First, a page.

Shares of Boeing ticked higher Friday after a report that the plane manufacturer plans to roll out a software upgrade for its 737 MAX aircraft in the coming weeks.
The report from Agence France-Presse, citing sources, comes after the U.S. grounded all Boeing 737 Max jets this week. The software upgrade is expected to roll out in 10 days, according to AFP.
The Federal Aviation Administration followed the lead of dozens of other countries, citing links between two fatal crashes as grounds to cancel those flights. Boeing’s stock had tanked more than 11 percent this week in the aftermath.
Shares rose 1.3 percent Friday afternoon, following the report. Boeing’s gains were limited as the company told CNBC the overall timeline has not changed.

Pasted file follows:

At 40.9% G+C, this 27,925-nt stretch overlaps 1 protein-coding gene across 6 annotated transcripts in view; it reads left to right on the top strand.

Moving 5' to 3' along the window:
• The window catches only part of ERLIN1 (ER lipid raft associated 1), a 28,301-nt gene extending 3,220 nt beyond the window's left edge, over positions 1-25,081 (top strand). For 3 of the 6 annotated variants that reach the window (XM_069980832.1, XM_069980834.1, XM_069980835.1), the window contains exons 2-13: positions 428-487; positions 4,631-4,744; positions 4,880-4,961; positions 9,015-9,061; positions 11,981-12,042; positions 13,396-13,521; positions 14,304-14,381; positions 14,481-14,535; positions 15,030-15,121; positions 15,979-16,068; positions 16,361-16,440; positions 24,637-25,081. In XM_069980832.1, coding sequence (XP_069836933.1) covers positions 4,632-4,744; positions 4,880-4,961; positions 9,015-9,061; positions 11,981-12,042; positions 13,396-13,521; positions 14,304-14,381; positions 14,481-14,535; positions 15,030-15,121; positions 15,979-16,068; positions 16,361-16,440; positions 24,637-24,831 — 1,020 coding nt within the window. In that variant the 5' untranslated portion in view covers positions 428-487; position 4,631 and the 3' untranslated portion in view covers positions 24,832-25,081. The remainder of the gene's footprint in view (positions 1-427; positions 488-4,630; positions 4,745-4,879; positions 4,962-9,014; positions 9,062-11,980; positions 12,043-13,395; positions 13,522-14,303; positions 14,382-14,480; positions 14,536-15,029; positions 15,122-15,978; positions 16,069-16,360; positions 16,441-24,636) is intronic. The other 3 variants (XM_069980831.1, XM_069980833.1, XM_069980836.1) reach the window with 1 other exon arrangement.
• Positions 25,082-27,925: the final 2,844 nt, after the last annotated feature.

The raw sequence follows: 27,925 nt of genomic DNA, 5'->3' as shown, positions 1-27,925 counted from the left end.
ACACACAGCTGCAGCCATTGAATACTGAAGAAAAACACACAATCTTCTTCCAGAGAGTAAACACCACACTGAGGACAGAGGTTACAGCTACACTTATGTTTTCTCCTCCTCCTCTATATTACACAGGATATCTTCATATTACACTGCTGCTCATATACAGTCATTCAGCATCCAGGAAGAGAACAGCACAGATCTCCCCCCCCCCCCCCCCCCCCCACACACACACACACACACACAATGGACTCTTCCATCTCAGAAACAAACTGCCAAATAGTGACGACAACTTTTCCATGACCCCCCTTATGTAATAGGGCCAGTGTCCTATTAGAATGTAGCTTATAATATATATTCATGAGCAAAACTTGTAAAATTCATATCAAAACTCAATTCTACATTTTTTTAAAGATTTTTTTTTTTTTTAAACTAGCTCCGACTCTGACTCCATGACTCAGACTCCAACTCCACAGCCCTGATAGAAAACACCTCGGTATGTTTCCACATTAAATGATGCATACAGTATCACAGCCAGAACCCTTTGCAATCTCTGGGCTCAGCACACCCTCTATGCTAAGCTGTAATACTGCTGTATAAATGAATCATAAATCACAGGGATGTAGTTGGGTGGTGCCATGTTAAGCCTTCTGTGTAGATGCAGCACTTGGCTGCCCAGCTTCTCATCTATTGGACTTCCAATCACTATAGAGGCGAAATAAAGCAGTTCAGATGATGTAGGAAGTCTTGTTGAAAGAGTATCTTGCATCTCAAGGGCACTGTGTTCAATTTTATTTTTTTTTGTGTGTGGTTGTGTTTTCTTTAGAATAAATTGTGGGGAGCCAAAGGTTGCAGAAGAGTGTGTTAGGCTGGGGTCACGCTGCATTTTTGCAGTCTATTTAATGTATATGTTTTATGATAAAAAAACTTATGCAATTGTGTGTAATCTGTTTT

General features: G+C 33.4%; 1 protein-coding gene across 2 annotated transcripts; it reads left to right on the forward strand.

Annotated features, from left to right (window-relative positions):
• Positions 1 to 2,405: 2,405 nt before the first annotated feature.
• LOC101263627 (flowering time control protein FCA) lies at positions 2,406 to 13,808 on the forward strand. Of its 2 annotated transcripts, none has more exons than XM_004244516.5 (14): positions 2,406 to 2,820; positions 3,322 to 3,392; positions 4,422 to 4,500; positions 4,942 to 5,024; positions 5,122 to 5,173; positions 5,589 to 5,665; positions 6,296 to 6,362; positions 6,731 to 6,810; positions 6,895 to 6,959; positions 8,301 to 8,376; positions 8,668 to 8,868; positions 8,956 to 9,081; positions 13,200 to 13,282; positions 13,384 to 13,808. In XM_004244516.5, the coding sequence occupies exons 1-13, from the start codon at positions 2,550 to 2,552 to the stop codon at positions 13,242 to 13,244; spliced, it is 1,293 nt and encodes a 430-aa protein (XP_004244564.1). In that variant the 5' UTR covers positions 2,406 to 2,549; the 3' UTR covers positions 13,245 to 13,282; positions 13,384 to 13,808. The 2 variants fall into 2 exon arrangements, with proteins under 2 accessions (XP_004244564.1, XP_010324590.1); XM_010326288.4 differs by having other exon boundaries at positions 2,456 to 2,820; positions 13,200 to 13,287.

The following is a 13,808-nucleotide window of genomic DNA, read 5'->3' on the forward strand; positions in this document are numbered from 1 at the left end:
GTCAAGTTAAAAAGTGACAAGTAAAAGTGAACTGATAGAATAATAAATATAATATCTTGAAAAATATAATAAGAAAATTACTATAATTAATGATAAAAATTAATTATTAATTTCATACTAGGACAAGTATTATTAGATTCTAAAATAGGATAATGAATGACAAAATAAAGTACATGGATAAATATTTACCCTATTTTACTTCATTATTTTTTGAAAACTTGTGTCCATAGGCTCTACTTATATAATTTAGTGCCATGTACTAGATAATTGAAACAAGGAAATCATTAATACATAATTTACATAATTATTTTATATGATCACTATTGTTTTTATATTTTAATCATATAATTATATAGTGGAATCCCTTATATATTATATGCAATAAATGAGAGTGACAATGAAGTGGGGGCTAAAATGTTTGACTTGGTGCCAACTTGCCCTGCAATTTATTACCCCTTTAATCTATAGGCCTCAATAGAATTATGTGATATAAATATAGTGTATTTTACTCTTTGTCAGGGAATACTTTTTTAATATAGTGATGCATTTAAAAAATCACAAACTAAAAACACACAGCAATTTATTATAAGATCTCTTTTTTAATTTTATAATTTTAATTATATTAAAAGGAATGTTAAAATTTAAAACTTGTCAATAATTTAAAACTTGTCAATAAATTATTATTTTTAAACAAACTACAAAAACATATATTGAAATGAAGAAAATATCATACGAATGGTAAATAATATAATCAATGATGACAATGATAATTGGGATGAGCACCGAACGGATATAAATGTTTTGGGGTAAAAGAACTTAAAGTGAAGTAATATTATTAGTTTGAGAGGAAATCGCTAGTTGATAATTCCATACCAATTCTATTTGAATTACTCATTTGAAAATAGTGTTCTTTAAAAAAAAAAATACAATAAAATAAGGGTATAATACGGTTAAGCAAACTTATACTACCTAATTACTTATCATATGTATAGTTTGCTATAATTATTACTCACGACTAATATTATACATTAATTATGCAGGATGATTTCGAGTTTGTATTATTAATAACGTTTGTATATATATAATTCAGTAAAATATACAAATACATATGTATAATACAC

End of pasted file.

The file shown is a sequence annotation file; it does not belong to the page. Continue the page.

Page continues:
A weeks-long turnaround would come much sooner than some on Wall Street had estimated. Bank of America predicted this week that it would take the aircraft manufacturer three to six months to “certify the fix.”
Ethiopian Airlines Flight 302 crashed on Sunday, less than five months after the crash of Lion Air Boeing 737 Max 8 flight from Jakarta, Indonesia, killing all 189 people on board. Both planes were new, delivered from Boeing just months before those flights.
Of the more than 350 Boeing 737 Max jets in global fleets, 74 are flown by U.S. airlines United Airlines, American Airlines and Southwest Airlines, according to the FAA.
—This story is developing. Please check back for updates.
— CNBC’s Leslie Josephs and Meghan Reeder contributed reporting.